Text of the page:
3.min(5)// 3: where min is a function, works in D
 3 min 5 // does not work.

 thanks in advance
This is a horrible abuse of D's operator overloading discovered by FeepingCreature in the distant past. You have to delimit your custom infix operator with slashes; you can't make `3 min 5` work, but you can make `3 /min/ 5` work. Observe: struct Min { MinIntermediate!T opBinaryRight(string op, T)(T value) if (op == "/") { return MinIntermediate!T(value); } } struct MinIntermediate(T) { T value; T opBinary(string op, T)(T value2) if (op == "/") { if (value < value2) return value; return value2; } } Min min; void main() { writeln(1 /min/ 2); }
And of course, this can be generalized: struct Operator(alias fn, string operator = "/") { static auto opBinaryRight(string op : operator, T...)(T value1) { struct Result { auto opBinary(string op : operator, U...)(U value2) if (__traits(compiles, fn(value1, value2))) { return fn(value1, value2); } } Result result; return result; } } unittest { import std.algorithm.comparison; alias min = Operator!(std.algorithm.comparison.min); assert(1 /min/ 3 == 1); } Note also the use of static opBinaryRight, allowing one to eschew the 'min' variable. All of this said, I would suggest not using this in prod - it's a neat trick that shows off some of D's power, but I don't see a case where this would be easier to understand than a straightforward function call. -- Simen
That is interesting. I don't know yet whether it's good or bad, but certainly, it's interesting.
Jun 03 2018
prev sibling parent Andrea Fontana <nospam example.com> writes:
On Saturday, 2 June 2018 at 23:17:48 UTC, Simen Kjærås wrote:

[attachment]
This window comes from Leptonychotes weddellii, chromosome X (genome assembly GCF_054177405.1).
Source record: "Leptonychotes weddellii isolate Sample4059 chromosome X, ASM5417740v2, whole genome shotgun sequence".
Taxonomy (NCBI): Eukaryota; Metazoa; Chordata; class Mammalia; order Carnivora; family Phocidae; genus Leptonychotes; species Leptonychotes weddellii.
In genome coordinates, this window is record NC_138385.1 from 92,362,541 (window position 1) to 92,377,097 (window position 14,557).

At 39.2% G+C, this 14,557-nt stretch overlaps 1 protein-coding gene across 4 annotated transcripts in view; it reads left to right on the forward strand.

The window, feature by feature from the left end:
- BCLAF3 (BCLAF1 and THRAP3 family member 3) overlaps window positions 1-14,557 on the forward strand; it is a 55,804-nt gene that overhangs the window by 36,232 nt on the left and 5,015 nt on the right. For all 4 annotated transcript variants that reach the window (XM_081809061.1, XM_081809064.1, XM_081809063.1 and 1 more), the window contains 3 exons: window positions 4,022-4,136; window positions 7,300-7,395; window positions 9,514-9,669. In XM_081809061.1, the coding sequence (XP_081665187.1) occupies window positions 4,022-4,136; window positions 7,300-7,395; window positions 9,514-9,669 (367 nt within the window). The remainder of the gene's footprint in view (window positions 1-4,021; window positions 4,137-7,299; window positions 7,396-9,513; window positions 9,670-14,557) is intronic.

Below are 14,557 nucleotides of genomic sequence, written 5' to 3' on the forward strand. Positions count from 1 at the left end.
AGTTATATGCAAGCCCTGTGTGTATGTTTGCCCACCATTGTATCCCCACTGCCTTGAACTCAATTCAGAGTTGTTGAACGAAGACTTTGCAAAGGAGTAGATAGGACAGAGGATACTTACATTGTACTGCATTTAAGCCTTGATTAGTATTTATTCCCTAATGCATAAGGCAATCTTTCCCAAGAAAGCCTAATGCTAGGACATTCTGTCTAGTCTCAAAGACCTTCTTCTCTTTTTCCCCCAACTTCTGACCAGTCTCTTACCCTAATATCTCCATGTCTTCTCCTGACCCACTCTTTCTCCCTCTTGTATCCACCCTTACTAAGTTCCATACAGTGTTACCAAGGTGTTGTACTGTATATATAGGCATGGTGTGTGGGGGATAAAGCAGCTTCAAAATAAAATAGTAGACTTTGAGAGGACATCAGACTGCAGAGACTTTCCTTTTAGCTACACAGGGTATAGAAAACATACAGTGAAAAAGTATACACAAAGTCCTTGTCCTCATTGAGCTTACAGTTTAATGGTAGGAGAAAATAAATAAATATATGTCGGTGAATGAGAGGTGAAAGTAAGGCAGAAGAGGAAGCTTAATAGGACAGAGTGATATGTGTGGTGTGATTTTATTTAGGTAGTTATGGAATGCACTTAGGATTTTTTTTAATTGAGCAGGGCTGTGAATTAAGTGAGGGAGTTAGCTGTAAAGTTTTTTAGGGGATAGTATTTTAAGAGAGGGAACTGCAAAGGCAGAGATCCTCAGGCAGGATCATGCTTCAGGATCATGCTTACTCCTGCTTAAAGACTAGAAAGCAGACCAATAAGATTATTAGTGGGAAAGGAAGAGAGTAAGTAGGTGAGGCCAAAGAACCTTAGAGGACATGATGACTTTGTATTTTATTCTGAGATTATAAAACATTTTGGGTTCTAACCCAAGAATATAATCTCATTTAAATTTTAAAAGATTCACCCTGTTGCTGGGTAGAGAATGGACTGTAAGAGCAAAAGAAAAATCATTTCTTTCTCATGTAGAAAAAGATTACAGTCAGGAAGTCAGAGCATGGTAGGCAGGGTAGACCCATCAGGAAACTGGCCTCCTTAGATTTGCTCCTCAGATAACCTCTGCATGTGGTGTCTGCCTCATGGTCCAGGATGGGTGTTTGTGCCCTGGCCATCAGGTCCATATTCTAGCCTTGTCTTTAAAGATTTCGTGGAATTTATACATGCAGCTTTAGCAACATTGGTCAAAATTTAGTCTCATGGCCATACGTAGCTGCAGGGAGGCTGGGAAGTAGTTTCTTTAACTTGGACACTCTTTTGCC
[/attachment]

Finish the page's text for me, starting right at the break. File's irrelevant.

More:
unittest
 {
     import std.algorithm.comparison;

     alias min = Operator!(std.algorithm.comparison.min);

     assert(1 /min/ 3 == 1);
 }
Why not: alias Δ = Operator!(std.algorithm.comparison.min); assert(1 /Δ/ 3 == 1); To improve readibility :)
Jun 04 2018
prev sibling parent greatsam4sure <greatsam4sure gmail.com> writes:
On Saturday, 2 June 2018 at 22:09:49 UTC, Neia Neutuladh wrote:
 On Saturday, 2 June 2018 at 21:44:39 UTC, greatsam4sure wrote:
 [...]
This is a horrible abuse of D's operator overloading discovered by FeepingCreature in the distant past. You have to delimit your custom infix operator with slashes; you can't make `3 min 5` work, but you can make `3 /min/ 5` work. Observe: struct Min { MinIntermediate!T opBinaryRight(string op, T)(T value) if (op == "/") { return MinIntermediate!T(value); } } struct MinIntermediate(T) { T value; T opBinary(string op, T)(T value2) if (op == "/") { if (value < value2) return value; return value2; } } Min min; void main() { writeln(1 /min/ 2); }
thanks
Jun 03 2018